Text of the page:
By Robert O'Harrow Jr. and Dana Hedgpeth
Washington Post Staff Writers
Thursday, April 3, 2008
It was billed as a coalition of public interest groups focused on the recent $40 billion contract award for a new Air Force refueling tanker.
Officials at Citizens Against Government Waste, a quarter-century-old group founded as a good-government advocate, wanted other groups to join in speaking out in favor of the "open, fair and transparent" process that gave the award to Northrop Grumman and its partner, European Aeronautic Defence and Space.
But as often happens in this town, the story was not so clear cut. It turns out Citizens Against Government Waste, or CAGW, was playing a more complicated advocacy role on the same side as the Northrop team, in an immense struggle over the deal with surprise loser Boeing.
Welcome to that special place where business and Washington intersect, where things often are not what they seem and keeping track of the players and their motives is as hard as following the aces in hands of a cardsharp.
In the weeks since the Feb. 29 decision, the winners, the loser and their proxies have worked nonstop to tilt the advantage their way. They have bought full-page ads in newspapers and trade magazines across the country. Boeing has spent about $3 million on ads in major papers since its loss, according to sources who spoke on condition of anonymity because they were not authorized to discuss the ad campaign.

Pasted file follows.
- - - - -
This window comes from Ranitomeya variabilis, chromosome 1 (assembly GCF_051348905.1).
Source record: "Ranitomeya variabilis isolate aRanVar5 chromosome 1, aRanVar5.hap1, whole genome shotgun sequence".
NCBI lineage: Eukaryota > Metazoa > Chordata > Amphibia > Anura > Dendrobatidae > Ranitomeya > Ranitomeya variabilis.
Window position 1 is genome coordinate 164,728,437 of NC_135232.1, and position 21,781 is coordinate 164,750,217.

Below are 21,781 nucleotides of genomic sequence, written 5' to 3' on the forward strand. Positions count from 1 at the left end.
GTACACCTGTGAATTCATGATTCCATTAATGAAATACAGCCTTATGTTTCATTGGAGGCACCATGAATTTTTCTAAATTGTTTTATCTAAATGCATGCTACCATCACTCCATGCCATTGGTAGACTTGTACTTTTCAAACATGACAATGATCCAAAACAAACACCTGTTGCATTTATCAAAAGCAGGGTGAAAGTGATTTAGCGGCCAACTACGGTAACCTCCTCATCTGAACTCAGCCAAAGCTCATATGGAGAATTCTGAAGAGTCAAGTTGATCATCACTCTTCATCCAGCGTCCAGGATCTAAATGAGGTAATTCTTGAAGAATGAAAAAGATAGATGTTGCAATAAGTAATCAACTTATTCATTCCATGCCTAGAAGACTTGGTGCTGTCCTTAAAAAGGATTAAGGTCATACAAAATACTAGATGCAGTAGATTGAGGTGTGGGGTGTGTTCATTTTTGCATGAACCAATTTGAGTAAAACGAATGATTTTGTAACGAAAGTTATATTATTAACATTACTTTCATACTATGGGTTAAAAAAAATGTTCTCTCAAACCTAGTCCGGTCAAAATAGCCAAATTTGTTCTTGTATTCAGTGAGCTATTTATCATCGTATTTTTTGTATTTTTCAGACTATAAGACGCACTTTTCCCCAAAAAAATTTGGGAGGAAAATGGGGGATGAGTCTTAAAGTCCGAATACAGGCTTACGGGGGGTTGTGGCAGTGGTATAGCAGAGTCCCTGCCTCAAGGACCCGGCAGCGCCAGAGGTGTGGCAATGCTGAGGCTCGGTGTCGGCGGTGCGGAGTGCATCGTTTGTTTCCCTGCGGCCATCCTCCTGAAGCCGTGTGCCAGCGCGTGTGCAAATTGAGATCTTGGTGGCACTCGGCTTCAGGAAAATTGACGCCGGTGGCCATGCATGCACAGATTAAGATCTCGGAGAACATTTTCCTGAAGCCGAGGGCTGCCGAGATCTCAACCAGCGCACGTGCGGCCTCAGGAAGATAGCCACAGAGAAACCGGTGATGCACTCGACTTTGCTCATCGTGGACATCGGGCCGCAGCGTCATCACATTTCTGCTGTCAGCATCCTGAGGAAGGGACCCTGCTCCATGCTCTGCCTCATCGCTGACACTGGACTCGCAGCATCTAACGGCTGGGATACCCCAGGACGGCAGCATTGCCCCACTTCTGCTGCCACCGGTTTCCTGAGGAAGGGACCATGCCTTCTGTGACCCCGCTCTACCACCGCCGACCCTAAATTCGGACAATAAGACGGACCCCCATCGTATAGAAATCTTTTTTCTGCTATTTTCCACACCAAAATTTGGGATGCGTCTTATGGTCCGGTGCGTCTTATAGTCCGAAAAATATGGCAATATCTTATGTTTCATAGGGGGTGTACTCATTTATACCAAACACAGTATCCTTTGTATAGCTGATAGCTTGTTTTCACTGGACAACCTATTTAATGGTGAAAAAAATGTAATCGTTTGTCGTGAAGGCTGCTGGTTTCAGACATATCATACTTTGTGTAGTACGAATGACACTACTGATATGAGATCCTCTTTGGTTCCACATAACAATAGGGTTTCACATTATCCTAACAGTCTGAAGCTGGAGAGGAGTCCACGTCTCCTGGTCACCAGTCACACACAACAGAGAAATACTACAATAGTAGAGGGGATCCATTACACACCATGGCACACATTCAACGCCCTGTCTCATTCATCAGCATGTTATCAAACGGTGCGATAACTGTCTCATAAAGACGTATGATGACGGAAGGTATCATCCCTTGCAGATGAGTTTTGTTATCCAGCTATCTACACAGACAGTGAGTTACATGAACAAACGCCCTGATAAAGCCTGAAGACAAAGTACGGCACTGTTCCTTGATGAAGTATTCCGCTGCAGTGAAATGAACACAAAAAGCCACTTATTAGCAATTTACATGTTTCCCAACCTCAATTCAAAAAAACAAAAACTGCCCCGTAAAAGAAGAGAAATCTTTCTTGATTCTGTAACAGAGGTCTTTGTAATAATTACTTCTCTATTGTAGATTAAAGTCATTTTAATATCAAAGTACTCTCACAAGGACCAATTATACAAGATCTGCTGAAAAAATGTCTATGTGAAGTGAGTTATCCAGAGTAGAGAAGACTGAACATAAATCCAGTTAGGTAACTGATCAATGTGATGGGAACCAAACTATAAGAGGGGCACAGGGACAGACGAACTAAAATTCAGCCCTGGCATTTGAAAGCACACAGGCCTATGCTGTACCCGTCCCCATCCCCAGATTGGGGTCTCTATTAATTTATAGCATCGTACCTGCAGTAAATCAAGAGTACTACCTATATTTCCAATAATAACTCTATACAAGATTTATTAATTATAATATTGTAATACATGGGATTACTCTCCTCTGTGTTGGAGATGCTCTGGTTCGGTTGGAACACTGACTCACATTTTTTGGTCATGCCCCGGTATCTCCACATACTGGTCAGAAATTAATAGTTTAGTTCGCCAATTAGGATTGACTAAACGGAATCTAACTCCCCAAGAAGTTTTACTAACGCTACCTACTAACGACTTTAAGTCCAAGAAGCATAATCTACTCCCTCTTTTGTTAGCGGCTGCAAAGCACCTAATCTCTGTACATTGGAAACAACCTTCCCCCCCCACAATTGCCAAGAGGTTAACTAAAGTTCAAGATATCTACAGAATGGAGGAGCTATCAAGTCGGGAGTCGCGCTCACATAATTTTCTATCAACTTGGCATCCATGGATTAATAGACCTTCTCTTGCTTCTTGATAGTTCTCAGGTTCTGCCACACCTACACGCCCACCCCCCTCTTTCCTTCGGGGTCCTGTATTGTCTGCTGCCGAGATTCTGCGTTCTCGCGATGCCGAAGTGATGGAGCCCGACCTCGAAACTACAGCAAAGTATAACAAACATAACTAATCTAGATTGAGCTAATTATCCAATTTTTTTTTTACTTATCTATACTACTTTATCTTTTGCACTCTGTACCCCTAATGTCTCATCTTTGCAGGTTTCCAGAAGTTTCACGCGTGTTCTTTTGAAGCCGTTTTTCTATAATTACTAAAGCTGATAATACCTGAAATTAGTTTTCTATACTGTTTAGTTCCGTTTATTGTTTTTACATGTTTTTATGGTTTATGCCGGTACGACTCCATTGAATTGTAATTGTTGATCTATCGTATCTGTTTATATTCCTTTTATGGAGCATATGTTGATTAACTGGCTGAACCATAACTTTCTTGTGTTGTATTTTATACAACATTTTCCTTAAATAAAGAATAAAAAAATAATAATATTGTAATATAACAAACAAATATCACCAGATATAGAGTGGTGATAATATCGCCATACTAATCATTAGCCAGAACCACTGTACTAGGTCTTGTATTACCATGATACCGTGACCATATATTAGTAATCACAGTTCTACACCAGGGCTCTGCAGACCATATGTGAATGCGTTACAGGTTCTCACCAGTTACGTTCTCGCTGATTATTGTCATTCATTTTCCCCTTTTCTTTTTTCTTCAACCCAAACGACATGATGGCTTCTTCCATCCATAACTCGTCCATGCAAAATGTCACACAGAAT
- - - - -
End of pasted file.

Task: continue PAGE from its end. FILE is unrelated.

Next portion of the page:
The companies have engaged top-shelf public relations specialists, opinion shapers and former military officials who now serve as their consultants. And they have enlisted vocal and sometimes stealthy support from policy and nonprofit groups, endorsements that carry the aura of integrity.
Enter CAGW. In an e-mail recruiting support from the other groups last week, CAGW included a "fact sheet" spelling out why the award to Northrop was in the best interests of the American taxpayer. Parts of it were cribbed almost word for word from a Northrop document.
The same e-mail said that CAGW would hold a meeting last Friday to explain the coalition. The man brought in to explain the effort was William Lauderback, a veteran lobbyist and communications consultant who has told multiple people that he is working on this issue for Northrop. Calls to Lauderback's office were referred to a Northrop official, who said it is company policy not to identify consultants or their activity on behalf of the company.
Further confusing matters, officials at CAGW told a reporter they had no ties to Northrop, financial or otherwise.
CAGW president Thomas A. Schatz declined to discuss whether his group has received contributions from Northrop. He said the fact that his group's interests are aligned with those of the Northrop team means nothing.
"The beneficiaries of our advocacy are the taxpayers," he said.
A Northrop spokesman said CAGW had approached the company with offers to help. And documents show they are working together on the issue.
"This is yet another example of the way Washington, D.C., resolves issues. They don't rely on facts. They rely on lobbyists posing as analysts, and on hired guns," said Winslow Wheeler, director of the Straus Military Reform Project at the Center for Defense Information, and a former longtime Senate staffer. "It's standard behavior."
There's typically no way to determine who is giving money to nonprofit groups, unless the groups decide to say. Danielle Brian, executive director of the Project on Government Oversight, said nonprofit organizations that advocate good government are taking sides on this contract in a way she has not seen before.
"I can't remember a case where public interest groups have become such vocal, aggressive advocates on behalf of corporations," said Brian, adding that CAGW asked her group to join the effort, an offer she declined. "There's so much money flying around on this issue. I suspect it is playing a significant role in some cases."